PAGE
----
Dave and Grace Deppner founded the organization in 1989 after an eye-opening experience in the Philippines. It was there that they discovered they could restore communities while saving degraded land.

Roughly 80% of the developing world has health and nutritional needs met by non-wood forest products and there are approximately 100,000 acres of forest lost each day in the world. The Deppners were determined to help reverse to statistics.

One country Trees for the Future works in is Senegal. Senegal’s increased deforestation has led to the loss of more than half of the forests. They have helped farmers plant more than half a million trees and develop forest gardens.

Trees for the Future has also partnered with the Peace Corps and the Senegalese Ministries of Agriculture and Forestry throughout their time there.

Brazil is another country where Trees for the Future’s impact can be seen. The organization has helped rebuild communities through the development of education programs on effective agroforestry. The main purposes of reforesting in Brazil are to bring back the nutrition in soil as well as to provide a source of food for the livestock.

One tree in particular, has proved invaluable to the Brazilian communities that the organization works with. The moringa oleifera tree produces edible pods, leaves and flowers. These are high in calcium and Vitamin A. The powder that comes from ground seeds has also helped improve the quality of water due to its purifying qualities.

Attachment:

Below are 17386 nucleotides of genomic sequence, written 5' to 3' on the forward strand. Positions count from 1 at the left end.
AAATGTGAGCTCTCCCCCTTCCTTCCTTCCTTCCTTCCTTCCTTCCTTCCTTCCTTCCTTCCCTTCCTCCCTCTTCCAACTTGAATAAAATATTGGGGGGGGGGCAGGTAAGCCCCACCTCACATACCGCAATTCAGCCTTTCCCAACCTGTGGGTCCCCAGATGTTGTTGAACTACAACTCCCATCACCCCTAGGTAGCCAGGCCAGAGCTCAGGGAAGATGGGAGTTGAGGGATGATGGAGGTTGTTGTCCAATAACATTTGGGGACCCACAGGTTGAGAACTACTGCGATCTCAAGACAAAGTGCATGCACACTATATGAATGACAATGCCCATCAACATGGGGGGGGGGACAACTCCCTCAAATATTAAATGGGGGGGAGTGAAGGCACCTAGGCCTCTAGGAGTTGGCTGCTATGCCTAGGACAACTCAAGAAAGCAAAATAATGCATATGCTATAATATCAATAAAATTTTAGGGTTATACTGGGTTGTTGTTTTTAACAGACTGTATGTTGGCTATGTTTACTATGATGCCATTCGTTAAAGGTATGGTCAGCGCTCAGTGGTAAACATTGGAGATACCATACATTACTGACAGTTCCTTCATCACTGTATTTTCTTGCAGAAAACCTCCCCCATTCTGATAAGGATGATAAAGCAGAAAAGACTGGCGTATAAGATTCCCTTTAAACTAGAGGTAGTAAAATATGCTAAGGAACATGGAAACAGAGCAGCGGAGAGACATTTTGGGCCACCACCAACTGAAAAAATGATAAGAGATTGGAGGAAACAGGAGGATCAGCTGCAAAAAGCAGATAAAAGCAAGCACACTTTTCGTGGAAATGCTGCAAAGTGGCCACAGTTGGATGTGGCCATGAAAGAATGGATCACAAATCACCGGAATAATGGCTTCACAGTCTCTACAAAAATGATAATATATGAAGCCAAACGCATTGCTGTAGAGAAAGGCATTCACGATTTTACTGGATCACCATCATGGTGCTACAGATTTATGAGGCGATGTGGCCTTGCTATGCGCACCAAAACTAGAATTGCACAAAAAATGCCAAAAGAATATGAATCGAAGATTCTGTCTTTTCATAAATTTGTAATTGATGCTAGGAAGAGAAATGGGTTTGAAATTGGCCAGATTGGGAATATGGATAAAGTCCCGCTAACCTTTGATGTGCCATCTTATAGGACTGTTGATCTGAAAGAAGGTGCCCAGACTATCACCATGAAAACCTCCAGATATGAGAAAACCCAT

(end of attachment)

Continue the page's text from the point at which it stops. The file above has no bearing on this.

The trees planted in these countries are unifying communities as well as creating sustainable agriculture. Trees for the Future has planted more than 50 million trees in various parts of Africa, Asia and Latin America. Their influence has reached 58 different countries and 12,000 villages.

– Iona Brannon

Sources: Food and Agriculture Organization, Trees for the Future, Trees for the Future: Senegal, Trees for the Future: Brazil,
Photo: Google Images

How the UN Fights Global Poverty
2015 represents an important year for the United Nations to eradicate extreme poverty and hunger.

Among the goals that the United Nations has to eradicate poverty and hunger are: to reduce by half the amount of people that make less than $1 per day, accomplish employment and work for everyone including minorities such as women and to reduce by half the amount of people who are suffering from hunger.

The United Nations partners with different organizations and foundations in order to achieve these goals to eradicate poverty.